2024 Worlds Preview: Denmark

Denmark returns to the Top Division for the 2024 World Championships and, with a young roster, has a lot of potential to make noise in Group B.

2024 Worlds Preview: Denmark
Photo by Palle Knudsen / Unsplash

For just the fourth time in team history, Denmark will play in the Top Division of the World Championships. 

The last time the team played at this tournament was back in 2022, where they finished in 10th place behind Germany and were relegated back to Division IA. At last year’s tournament, they finished second, and are now promoted back up to play in Group B in Utica. 

Their path to the top three in Group B won’t be easy, with tough matchups against Japan, China, Sweden, and Germany on deck. But the Danish contingent might just have some surprises up their sleeves as round robin play gets under way on April 3. 


Forwards: Frederikke Foss, Lilli Pearl Friis-Hansen, Silke Lave Glud, Julie Røder Henriksen, Nicoline Søndergaard Jensen, Frida Mia Kielstrup, Sara Julie Knudsen, Millie Kunnerup Sørensen, Julie Oksbjerg, Maria Holm Peters, Olivia Ranum, Emma Elizabeth Russell, Sofia Blüthgen Skriver 

Defense: Amalie Andersen, Josephine Asperup, Sofie Skott Dahl, Kristine Melberg, Silja Franksdottir Engel Rasmussen, Amanda Normann Refsgaard, Lærke Søndergaard

Goaltending: Caroline Bjergstad, Emma-Sofie Nordström, Caroline Kromann Thomsen

How to Watch

All Start Times in Eastern Standard Time in Utica

April 3rd - DEN vs. SWE (11:00 AM) - NHL Network, TSN 3/4 

April 4th - DEN vs. GER (3:00 PM) - ESPN+, TSN4

April 7th - CHN vs. DEN (7:00 PM) - ESPN+, TSN3

April 9th - JPN vs. DEN  (7:00 PM) - ESPN +. TSN1

Who to Watch 

Whichever goaltender gets the nod in net. 

Emma-Sofie Nordström, a potential starter for Denmark, had an outstanding sophomore season at St. Lawrence in the NCAA. Posting a .931 save percentage, Nordström helped lead the Saints to a national tournament berth, and was named to the All-League second team for her efforts. Additionally, at the IA tournament last year Nordström was in net for all three of Denmark’s wins and finished with a .925 SV%. 

Caroline Bjergstad, meanwhile, is just 19, but she has played incredibly well at the international level. In January 2023 at the Under-18 tournament, Bjergstad was flawless on Denmark’s way to finishing atop the DIB standings and earning a promotion back to IA. She finished the tournament with a .968 SV%, and carried that over to the senior level, where she found success with high numbers as well.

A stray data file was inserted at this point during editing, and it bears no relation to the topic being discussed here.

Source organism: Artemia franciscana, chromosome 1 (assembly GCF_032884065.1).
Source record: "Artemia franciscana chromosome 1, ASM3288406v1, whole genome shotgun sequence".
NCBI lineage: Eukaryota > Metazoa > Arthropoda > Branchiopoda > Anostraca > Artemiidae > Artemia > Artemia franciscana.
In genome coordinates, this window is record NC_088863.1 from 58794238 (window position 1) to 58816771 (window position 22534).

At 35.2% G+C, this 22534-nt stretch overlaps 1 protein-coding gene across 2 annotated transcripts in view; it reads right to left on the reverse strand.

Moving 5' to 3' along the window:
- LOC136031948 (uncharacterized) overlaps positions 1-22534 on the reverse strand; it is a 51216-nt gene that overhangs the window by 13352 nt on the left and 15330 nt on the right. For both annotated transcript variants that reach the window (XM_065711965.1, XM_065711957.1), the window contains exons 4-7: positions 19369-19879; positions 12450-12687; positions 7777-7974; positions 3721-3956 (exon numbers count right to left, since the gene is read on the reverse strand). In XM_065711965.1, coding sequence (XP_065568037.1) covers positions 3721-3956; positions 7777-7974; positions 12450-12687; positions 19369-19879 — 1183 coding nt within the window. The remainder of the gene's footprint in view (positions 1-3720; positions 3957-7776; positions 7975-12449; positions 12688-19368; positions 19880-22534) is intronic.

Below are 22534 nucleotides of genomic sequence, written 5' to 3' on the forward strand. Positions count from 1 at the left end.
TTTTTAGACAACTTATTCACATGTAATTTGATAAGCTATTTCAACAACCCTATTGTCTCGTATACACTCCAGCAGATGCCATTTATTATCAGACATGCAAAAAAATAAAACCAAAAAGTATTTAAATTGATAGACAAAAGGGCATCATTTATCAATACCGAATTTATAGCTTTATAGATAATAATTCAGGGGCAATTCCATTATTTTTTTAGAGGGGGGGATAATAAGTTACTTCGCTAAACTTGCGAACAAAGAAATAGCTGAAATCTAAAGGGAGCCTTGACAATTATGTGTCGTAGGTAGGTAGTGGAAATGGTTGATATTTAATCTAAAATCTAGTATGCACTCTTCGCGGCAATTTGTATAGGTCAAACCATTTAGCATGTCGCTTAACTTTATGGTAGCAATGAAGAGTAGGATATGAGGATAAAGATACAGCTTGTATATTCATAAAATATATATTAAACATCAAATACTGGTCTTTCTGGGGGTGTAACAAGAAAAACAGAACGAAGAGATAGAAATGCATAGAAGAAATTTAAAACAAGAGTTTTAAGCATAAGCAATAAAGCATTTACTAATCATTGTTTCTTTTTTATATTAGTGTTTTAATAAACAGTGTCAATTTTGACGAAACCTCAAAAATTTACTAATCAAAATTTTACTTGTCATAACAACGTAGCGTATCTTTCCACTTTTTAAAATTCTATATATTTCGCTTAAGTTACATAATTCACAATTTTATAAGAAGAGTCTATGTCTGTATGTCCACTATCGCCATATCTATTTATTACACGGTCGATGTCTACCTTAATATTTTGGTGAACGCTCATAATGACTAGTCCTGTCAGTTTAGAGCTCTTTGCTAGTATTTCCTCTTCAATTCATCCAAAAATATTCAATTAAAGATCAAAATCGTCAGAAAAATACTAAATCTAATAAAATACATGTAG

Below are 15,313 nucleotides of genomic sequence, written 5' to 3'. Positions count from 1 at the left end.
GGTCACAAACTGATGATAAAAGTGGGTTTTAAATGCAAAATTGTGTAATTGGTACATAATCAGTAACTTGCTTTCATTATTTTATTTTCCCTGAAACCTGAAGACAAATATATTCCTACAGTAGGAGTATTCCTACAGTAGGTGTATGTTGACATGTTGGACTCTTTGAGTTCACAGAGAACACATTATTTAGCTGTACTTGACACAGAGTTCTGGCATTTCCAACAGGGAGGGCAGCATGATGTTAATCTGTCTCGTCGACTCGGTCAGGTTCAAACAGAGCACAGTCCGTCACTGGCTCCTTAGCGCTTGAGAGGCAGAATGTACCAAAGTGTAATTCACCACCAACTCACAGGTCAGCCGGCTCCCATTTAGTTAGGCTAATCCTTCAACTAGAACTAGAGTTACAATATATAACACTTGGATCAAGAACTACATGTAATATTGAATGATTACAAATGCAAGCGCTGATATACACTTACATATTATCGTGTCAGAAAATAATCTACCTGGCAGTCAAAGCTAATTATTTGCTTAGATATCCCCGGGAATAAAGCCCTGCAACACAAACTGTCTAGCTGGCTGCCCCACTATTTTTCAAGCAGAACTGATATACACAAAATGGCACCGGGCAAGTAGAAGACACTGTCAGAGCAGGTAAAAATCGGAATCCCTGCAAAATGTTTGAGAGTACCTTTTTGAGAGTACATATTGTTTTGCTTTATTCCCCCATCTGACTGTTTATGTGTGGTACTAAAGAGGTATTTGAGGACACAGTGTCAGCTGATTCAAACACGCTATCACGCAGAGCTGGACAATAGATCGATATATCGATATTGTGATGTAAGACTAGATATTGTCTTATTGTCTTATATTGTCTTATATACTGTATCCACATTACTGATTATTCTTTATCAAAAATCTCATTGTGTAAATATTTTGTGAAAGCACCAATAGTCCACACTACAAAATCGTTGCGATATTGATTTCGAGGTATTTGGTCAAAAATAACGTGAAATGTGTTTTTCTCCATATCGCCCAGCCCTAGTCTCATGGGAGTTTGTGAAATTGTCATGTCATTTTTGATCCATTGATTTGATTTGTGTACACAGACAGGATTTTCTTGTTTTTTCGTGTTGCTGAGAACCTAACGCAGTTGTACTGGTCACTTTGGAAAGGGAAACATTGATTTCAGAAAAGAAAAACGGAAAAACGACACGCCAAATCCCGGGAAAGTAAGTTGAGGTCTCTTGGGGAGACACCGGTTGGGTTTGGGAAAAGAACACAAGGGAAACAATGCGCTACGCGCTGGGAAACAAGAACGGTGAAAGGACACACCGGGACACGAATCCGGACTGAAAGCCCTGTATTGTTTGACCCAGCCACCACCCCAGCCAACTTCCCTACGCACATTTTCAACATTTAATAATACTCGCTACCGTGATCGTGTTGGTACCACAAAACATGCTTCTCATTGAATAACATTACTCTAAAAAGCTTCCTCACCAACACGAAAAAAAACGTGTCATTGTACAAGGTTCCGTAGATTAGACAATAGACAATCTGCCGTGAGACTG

Then there’s the third member of the trio, Caroline Kromann Thomsen. Thomsen has been playing outstanding hockey for Rødovre in the Danish Women’s Hockey League, and put up rock solid performances at the Deutschland Cup for Team Denmark back in November. It’ll be interesting to see how she performs at the World Championships if she's able to get some playing time in net. 

All three of the netminders have a solid case for the starters role. And regardless of who gets the chance to hold down the crease, there’ll be something to keep an eye on game in and game out when it comes to the goaltending for Denmark. 

What to Watch For

The Danes are definitely young – of their roster of 23, only five players were born before 1998. Of that, all three of their goaltenders were born in 2002 or later, and their only defender over the age of 24 is 31-year-old Josephine Asperup. 

Even being on the younger side of things, Denmark has the defensive structure to keep up with the other teams in Group B. Not to mention the capability of any of the three goaltenders behind them; they’re going to be a difficult team to score against. 

The question then becomes: how well does that youth hold up against the other teams? 15-year-old forward Olivia Runum will probably be the youngest player at the tournament, and playing her against the experienced teams in Group B such as Sweden might not play out as well as they expect. 

It’s going to be a guessing game of how their youth matches up with the experience some of the other squads have, but regardless they’ll be a fun, fast team to watch when they hit the ice. 

Group Stage Showdown 

The closest matchup to keep an eye on is their April 7 contest against China. Why? 

Well, China was the other team promoted to the top division, coming in first in the IA tournament last August. They finished just above Denmark in the standings at the Olympic Games in 2022 as well. 

On their way to the top spot in IA, China beat Denmark 4-2 in their matchup at the tournament. That April 7 game will have some key implications in the standings of Group B, and could be the difference between a quarterfinals berth and relegation potential for the two squads. 


There’s definitely a world where Denmark is able to make things interesting in Group B, and maybe even grind out a win or two over China or Germany (who they played well against in November). Otherwise though, there’s a very strong chance the Danes find themselves back near the bottom of the standings. They’re just a little too young to compete right now, but it’s only a matter of time before they find themselves playing in a top division quarterfinal.

Data courtesy of IIHF.com and EliteProspects.com.